U.S. tries to boost foreign language education for economy, security
Gannett News Service
Feb. 22, 2006

WASHINGTON - It has taken the specter of economic competition and global terrorism but foreign language study in U.S. schools and universities is chic once again.

Chinese language immersion programs have sprouted up in Oregon, North Carolina and other places. Arabic studies, traditionally concentrated in Michigan schools, are starting to fan out to other states. The College Board will launch Advanced Placement programs in Chinese and Japanese at high schools next year and plans a Russian program in the near future.

"It seems like every business is trying to set up shop in China, (so) it looks like your employment potential would be so much better if you're fluent in Mandarin," said Betty Bristock of Portland, Ore., whose sixth-grade daughter, Rachael, has been in a Chinese immersion program since kindergarten. "It's a language of the future."

Yet all this seemingly good news is really a sign of how far foreign language study needs to develop in a country that demands immigrants master English while doing little to push such cultural pursuits among its own citizens, experts say.

"Someone who speaks three languages is trilingual. Someone who speaks two languages is bilingual. Someone who speaks one language is American,"
quipped Charles Kolb, president of the nonprofit Committee for Economic Development at a recent conference on the issue.

Less than half of public high schoolers and less than one-tenth of college students study a foreign language, according to groups that track such studies.

Advocates say the situation in public schools is not likely to improve rapidly given the new emphasis on math and science education and President Bush's No Child Left Behind initiative that, studies suggest, have indirectly forced a cut in foreign language classes.

Still, the president is touting foreign language programs, particularly "critical need" tongues such as Chinese, Arabic and Korean, as part of his newly unveiled National Security Language Initiative that would plow millions of dollars into schools, colleges and other programs to train students and teachers.

With countries such as China and India flexing new economic muscle and potential threats by Arab terrorists, Bush is hoping to train a new generation of strategically bilingual Americans. That need was highlighted last year when government inspectors said there were thousands of hours of spy tapes in Arabic that have not been deciphered because of a lack of Arabic translators.

But advocates say Bush is hurting his own cause.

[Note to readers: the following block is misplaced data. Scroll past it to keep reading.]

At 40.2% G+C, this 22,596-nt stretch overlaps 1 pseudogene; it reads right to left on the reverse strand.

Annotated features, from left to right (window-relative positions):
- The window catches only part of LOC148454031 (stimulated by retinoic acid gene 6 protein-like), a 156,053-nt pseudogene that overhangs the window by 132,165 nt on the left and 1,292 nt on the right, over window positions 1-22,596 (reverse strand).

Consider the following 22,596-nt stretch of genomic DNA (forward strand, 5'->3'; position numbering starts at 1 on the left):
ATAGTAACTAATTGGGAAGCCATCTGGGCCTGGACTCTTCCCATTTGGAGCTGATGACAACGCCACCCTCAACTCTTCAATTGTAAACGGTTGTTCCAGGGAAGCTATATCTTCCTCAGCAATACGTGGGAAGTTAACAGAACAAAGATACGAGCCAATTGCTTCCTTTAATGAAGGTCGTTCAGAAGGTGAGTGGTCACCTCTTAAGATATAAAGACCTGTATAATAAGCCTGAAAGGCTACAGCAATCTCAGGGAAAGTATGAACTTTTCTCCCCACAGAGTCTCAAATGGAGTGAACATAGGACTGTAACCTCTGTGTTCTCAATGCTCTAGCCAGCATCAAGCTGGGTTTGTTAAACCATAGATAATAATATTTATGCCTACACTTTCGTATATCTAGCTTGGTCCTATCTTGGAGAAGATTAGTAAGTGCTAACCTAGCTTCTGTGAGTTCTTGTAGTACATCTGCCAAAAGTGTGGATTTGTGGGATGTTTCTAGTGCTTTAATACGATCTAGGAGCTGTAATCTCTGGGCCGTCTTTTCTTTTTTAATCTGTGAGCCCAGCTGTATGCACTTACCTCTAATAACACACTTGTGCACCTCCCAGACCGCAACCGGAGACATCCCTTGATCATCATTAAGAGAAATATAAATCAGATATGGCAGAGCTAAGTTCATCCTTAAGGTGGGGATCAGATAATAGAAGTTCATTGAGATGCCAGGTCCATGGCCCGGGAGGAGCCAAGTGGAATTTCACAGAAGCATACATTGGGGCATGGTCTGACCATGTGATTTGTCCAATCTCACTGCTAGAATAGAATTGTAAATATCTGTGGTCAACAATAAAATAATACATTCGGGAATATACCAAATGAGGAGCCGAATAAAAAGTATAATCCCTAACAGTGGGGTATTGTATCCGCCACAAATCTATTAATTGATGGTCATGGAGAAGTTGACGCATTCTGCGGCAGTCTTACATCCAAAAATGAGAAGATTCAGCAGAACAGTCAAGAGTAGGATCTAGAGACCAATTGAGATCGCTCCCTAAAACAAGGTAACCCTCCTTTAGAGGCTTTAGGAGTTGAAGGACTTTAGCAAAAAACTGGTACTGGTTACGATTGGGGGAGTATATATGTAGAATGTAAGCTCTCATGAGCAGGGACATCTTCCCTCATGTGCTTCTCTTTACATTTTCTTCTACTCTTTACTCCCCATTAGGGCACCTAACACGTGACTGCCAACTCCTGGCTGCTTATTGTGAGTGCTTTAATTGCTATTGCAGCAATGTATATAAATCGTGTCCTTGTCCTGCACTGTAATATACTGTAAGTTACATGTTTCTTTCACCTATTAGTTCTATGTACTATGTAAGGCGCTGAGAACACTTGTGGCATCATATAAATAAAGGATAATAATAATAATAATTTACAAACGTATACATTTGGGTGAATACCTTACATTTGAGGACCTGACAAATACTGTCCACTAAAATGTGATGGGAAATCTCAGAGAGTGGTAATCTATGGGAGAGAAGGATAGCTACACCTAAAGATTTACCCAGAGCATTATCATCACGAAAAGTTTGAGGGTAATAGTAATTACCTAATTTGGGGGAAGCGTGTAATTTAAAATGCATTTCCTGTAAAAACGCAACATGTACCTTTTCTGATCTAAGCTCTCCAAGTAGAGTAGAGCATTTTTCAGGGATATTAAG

Recent studies indicate that some schools have cut foreign language classes to concentrate on reading and math, the subjects that determine their academic standing under the president's No Child Left Behind initiative.

"They look around and say: 'What can we drop? Oh, foreign languages. They're not testing (those),' " said Nancy Rhodes, director of foreign language education at the nonprofit Center for Applied Linguistics in Washington, D.C.

Kevin Sullivan, an assistant secretary for the U.S. Department of Education, dismisses that assessment as "myth." While No Child Left Behind does force states to make sure students master math and reading, states have the final say on how those standards are implemented, he said.

Frances Hoch, section chief of the K-12 program areas for the North Carolina Department of Public Instruction agreed that the impact of the federal law on foreign language instruction is overblown.

Since the late 1980s, the portion of the state's elementary schools teaching a foreign language has fallen from 60 percent to 20 percent. But she blames that primarily on the loss of foreign language teachers who have had to instruct a soaring number of limited English-speaking students. Finding new foreign language teachers, Hoch said, has been "a real challenge."

Bush's plan calls for more scholarship money to encourage more foreign-language majors. Rep. Rush Holt, D-N.J., has a slightly different idea. His bill would provide government forgiveness (up to $10,000) for college loans as long as a student majored in a critical need language and went to work as a teacher or in a federal agency.

"We can neither prevail in the struggle against al-Qaida nor compete in the global economy if we continue to labor in linguistic and cultural ignorance," the congressman said.-